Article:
That piece of Aviation history that would not go silently.
The SAS owned Arild Viking seemed to have marked aviation history when on its historic voyage that opened the Polar Aviation route, flying first from Copenhagen to Los Angeles. Only the sequential change of ownership were premonitory of it’s future landing to oblivion.
It’s not everyday that a territory or a city get’s graced with a piece of history, and Cyprus is all too knowledgeable, being itself gifted, with the wealth of vestiges from antiquity. Yet what happens with intangible culture and transmissible heritage is another story.
Not all is lost with humanity wanting to sustain legacy of it’s past achievements; one can look to the efforts for saving the Telsa Laboratory in New York, an effort by a non-profit to buy back the land and the decrepit building so as to turn the renowned building into a museum.
Of course, it’s not about just a bunch of bricks or about pieces of metal, it’s about our generations capacity of understanding historic significance of certain accomplishments and the existing bonds in the community which certain artifacts sustain.
Read the story of the Telsa soon to be museum and how else can you explain the movement behind raising $1.6 million just to buy the land from a multinational company that has been sitting on it for years, even contaminating it. Today we can safely say that an essence of Nikola Telsa has been revived and his most noble pursuit, that of “free wireless energy to the world” may be closer today of being understood.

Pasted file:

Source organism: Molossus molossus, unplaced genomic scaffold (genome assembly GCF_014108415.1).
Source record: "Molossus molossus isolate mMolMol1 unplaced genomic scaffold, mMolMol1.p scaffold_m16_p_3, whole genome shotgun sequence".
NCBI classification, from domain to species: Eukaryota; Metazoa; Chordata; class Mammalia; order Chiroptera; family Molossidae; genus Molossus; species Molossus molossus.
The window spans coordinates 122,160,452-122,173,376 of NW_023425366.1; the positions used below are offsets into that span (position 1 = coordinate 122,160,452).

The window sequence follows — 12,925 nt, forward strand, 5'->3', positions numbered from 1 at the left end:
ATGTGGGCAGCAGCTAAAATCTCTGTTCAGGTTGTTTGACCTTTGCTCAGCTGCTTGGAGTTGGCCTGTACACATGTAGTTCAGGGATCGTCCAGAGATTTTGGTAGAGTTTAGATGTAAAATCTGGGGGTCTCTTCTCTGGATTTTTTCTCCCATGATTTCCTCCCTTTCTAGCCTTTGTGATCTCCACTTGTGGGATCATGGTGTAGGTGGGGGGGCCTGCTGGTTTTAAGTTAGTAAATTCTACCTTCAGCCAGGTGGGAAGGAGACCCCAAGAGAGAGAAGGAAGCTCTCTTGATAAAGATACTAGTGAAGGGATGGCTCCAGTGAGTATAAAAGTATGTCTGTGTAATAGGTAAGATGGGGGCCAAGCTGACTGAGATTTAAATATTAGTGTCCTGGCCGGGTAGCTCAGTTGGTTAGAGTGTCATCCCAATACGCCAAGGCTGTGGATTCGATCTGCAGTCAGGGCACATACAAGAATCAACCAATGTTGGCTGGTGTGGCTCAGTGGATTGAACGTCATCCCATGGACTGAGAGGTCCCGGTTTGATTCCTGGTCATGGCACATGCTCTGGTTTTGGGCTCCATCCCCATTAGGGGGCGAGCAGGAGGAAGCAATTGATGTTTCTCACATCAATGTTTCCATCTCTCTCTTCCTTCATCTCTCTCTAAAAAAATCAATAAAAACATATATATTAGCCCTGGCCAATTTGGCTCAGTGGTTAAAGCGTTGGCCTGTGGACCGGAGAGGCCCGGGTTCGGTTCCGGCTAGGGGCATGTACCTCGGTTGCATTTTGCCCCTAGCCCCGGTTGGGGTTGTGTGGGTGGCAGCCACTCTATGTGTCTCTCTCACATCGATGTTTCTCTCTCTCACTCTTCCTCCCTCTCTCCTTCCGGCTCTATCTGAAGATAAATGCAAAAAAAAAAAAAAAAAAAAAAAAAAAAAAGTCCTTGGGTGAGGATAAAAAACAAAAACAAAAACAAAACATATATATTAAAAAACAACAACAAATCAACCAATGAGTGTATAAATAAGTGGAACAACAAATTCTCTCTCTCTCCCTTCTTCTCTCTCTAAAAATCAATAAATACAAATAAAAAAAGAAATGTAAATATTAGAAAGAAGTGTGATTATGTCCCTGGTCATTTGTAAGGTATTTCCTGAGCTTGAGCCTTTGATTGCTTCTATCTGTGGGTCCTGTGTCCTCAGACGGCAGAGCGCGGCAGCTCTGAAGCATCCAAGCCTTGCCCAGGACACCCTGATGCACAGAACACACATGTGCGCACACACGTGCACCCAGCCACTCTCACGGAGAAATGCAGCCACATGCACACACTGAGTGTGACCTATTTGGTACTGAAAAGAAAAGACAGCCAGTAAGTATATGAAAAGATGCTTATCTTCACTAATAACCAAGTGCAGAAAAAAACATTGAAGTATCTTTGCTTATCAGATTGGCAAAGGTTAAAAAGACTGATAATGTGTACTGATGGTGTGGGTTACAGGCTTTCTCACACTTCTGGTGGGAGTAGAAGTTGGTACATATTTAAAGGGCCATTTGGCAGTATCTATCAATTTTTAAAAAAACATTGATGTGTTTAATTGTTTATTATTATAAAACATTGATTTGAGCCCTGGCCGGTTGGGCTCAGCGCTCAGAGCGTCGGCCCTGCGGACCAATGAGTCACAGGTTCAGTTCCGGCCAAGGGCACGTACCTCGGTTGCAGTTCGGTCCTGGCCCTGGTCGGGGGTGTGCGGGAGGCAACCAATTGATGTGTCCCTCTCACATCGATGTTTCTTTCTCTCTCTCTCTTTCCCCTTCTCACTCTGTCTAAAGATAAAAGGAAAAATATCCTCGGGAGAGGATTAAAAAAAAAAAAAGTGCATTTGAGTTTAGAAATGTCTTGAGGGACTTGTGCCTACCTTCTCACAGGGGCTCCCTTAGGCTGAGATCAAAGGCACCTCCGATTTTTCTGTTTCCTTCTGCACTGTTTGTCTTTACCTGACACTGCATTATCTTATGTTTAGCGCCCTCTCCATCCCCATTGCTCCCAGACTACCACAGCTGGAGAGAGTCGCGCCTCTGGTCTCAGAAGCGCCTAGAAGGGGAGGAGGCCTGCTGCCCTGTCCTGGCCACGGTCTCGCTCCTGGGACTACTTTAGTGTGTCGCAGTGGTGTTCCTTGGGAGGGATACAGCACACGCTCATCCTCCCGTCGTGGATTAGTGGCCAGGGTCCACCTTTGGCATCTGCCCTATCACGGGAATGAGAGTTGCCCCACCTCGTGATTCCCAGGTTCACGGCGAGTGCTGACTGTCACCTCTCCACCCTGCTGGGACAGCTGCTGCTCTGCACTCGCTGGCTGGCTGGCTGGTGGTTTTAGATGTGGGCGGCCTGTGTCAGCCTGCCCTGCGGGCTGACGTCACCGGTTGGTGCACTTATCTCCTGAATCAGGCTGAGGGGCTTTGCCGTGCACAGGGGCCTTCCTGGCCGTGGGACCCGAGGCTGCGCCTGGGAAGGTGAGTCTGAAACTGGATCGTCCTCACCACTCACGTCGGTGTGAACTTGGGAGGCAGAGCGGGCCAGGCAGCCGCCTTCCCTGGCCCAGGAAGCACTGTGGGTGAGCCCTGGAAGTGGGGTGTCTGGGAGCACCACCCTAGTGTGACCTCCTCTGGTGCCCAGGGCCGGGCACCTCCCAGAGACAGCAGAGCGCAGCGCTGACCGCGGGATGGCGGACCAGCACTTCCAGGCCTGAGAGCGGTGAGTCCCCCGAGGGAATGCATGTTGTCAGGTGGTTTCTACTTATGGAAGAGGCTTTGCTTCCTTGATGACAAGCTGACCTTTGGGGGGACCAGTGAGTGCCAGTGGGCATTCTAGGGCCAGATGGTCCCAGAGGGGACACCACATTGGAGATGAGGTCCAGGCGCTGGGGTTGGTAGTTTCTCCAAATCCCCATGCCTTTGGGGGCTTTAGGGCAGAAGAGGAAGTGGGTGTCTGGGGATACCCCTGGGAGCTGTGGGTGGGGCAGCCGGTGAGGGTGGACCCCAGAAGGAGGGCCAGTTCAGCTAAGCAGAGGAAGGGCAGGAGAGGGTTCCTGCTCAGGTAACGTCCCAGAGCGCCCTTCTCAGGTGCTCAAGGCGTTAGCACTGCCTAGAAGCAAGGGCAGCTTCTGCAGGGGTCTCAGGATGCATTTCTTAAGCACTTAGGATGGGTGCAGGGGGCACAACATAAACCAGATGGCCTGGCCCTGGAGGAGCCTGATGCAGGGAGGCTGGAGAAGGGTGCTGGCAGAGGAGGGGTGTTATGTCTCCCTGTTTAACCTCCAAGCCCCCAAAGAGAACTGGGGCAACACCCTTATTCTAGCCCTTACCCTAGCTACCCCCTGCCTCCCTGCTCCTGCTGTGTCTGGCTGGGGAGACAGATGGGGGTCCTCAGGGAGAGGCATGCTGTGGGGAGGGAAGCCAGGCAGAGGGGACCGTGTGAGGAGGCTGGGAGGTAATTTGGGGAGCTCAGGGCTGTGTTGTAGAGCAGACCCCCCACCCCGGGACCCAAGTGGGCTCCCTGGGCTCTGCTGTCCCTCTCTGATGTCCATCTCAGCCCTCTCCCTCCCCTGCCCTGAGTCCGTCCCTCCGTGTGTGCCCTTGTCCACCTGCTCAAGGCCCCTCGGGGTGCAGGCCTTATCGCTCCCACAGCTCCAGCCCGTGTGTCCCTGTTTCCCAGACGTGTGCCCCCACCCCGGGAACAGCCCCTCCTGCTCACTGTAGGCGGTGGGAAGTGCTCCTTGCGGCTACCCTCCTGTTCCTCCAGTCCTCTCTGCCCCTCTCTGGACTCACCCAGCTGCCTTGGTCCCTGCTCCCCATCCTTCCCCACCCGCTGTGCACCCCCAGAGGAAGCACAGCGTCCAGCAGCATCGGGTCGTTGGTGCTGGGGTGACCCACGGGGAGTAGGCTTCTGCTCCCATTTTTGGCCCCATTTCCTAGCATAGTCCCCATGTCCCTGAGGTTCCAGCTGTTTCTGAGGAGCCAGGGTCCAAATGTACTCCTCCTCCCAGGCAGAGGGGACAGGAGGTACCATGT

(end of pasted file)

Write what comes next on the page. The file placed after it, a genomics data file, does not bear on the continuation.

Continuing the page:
I don’t know about you, but as I look at the excitement generated by the Arild Viking flight some 60 years ago, I too had failed to understand it’s meaning until today. Mind you this is not just a critic towards Cyprus cultural policies, but one that raises the point about those legacies which gov’ts and corporations decide to ignore, leaving it to history and fate to decide, unless in exceptional cases, the Galetti’s of this world come to the rescue.
Has the Arild Viking said it’s last word? Who does have the last word is now in the community’s hands.